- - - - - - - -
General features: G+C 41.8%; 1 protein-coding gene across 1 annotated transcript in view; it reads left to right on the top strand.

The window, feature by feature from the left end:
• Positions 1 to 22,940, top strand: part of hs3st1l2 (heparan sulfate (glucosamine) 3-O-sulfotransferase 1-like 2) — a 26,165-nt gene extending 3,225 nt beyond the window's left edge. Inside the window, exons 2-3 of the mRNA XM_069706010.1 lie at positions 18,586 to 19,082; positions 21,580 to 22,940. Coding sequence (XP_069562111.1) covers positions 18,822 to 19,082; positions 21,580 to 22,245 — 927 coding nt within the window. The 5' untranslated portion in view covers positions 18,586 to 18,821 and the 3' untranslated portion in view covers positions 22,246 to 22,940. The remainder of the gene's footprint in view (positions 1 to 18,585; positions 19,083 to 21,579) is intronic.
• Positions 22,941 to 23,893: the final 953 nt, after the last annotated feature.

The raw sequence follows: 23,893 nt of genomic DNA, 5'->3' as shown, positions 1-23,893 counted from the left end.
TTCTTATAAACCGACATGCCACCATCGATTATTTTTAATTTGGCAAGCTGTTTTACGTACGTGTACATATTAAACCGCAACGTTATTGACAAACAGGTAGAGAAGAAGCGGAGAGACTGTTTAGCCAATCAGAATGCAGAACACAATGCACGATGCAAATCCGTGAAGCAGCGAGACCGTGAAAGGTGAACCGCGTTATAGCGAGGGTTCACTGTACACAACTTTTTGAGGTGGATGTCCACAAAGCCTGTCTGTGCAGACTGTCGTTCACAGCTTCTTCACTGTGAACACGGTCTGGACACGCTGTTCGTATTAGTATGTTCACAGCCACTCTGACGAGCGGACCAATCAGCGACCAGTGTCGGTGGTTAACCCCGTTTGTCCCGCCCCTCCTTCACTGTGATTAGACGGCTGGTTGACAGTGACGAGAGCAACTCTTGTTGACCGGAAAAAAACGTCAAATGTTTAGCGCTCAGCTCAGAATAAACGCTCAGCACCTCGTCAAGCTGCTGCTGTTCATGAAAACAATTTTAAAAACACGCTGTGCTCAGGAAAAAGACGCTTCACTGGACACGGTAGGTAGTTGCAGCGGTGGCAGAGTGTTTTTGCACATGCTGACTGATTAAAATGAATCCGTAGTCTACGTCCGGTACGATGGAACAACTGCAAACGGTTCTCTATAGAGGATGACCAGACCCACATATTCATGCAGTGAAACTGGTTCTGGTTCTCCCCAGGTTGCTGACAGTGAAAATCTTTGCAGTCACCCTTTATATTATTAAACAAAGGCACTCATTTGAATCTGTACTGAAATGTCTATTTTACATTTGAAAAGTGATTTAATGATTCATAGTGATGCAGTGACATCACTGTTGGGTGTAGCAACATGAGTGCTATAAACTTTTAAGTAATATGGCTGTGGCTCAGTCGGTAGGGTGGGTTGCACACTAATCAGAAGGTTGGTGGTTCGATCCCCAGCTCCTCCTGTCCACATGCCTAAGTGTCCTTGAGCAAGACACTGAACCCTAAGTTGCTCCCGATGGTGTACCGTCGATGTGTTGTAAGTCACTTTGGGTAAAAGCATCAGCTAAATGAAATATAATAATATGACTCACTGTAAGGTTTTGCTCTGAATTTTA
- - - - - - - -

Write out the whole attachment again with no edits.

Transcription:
General features: G+C 41.8%; 1 protein-coding gene across 1 annotated transcript in view; it reads left to right on the top strand.

The window, feature by feature from the left end:
• Positions 1 to 22,940, top strand: part of hs3st1l2 (heparan sulfate (glucosamine) 3-O-sulfotransferase 1-like 2) — a 26,165-nt gene extending 3,225 nt beyond the window's left edge. Inside the window, exons 2-3 of the mRNA XM_069706010.1 lie at positions 18,586 to 19,082; positions 21,580 to 22,940. Coding sequence (XP_069562111.1) covers positions 18,822 to 19,082; positions 21,580 to 22,245 — 927 coding nt within the window. The 5' untranslated portion in view covers positions 18,586 to 18,821 and the 3' untranslated portion in view covers positions 22,246 to 22,940. The remainder of the gene's footprint in view (positions 1 to 18,585; positions 19,083 to 21,579) is intronic.
• Positions 22,941 to 23,893: the final 953 nt, after the last annotated feature.

The raw sequence follows: 23,893 nt of genomic DNA, 5'->3' as shown, positions 1-23,893 counted from the left end.
TTCTTATAAACCGACATGCCACCATCGATTATTTTTAATTTGGCAAGCTGTTTTACGTACGTGTACATATTAAACCGCAACGTTATTGACAAACAGGTAGAGAAGAAGCGGAGAGACTGTTTAGCCAATCAGAATGCAGAACACAATGCACGATGCAAATCCGTGAAGCAGCGAGACCGTGAAAGGTGAACCGCGTTATAGCGAGGGTTCACTGTACACAACTTTTTGAGGTGGATGTCCACAAAGCCTGTCTGTGCAGACTGTCGTTCACAGCTTCTTCACTGTGAACACGGTCTGGACACGCTGTTCGTATTAGTATGTTCACAGCCACTCTGACGAGCGGACCAATCAGCGACCAGTGTCGGTGGTTAACCCCGTTTGTCCCGCCCCTCCTTCACTGTGATTAGACGGCTGGTTGACAGTGACGAGAGCAACTCTTGTTGACCGGAAAAAAACGTCAAATGTTTAGCGCTCAGCTCAGAATAAACGCTCAGCACCTCGTCAAGCTGCTGCTGTTCATGAAAACAATTTTAAAAACACGCTGTGCTCAGGAAAAAGACGCTTCACTGGACACGGTAGGTAGTTGCAGCGGTGGCAGAGTGTTTTTGCACATGCTGACTGATTAAAATGAATCCGTAGTCTACGTCCGGTACGATGGAACAACTGCAAACGGTTCTCTATAGAGGATGACCAGACCCACATATTCATGCAGTGAAACTGGTTCTGGTTCTCCCCAGGTTGCTGACAGTGAAAATCTTTGCAGTCACCCTTTATATTATTAAACAAAGGCACTCATTTGAATCTGTACTGAAATGTCTATTTTACATTTGAAAAGTGATTTAATGATTCATAGTGATGCAGTGACATCACTGTTGGGTGTAGCAACATGAGTGCTATAAACTTTTAAGTAATATGGCTGTGGCTCAGTCGGTAGGGTGGGTTGCACACTAATCAGAAGGTTGGTGGTTCGATCCCCAGCTCCTCCTGTCCACATGCCTAAGTGTCCTTGAGCAAGACACTGAACCCTAAGTTGCTCCCGATGGTGTACCGTCGATGTGTTGTAAGTCACTTTGGGTAAAAGCATCAGCTAAATGAAATATAATAATATGACTCACTGTAAGGTTTTGCTCTGAATTTTA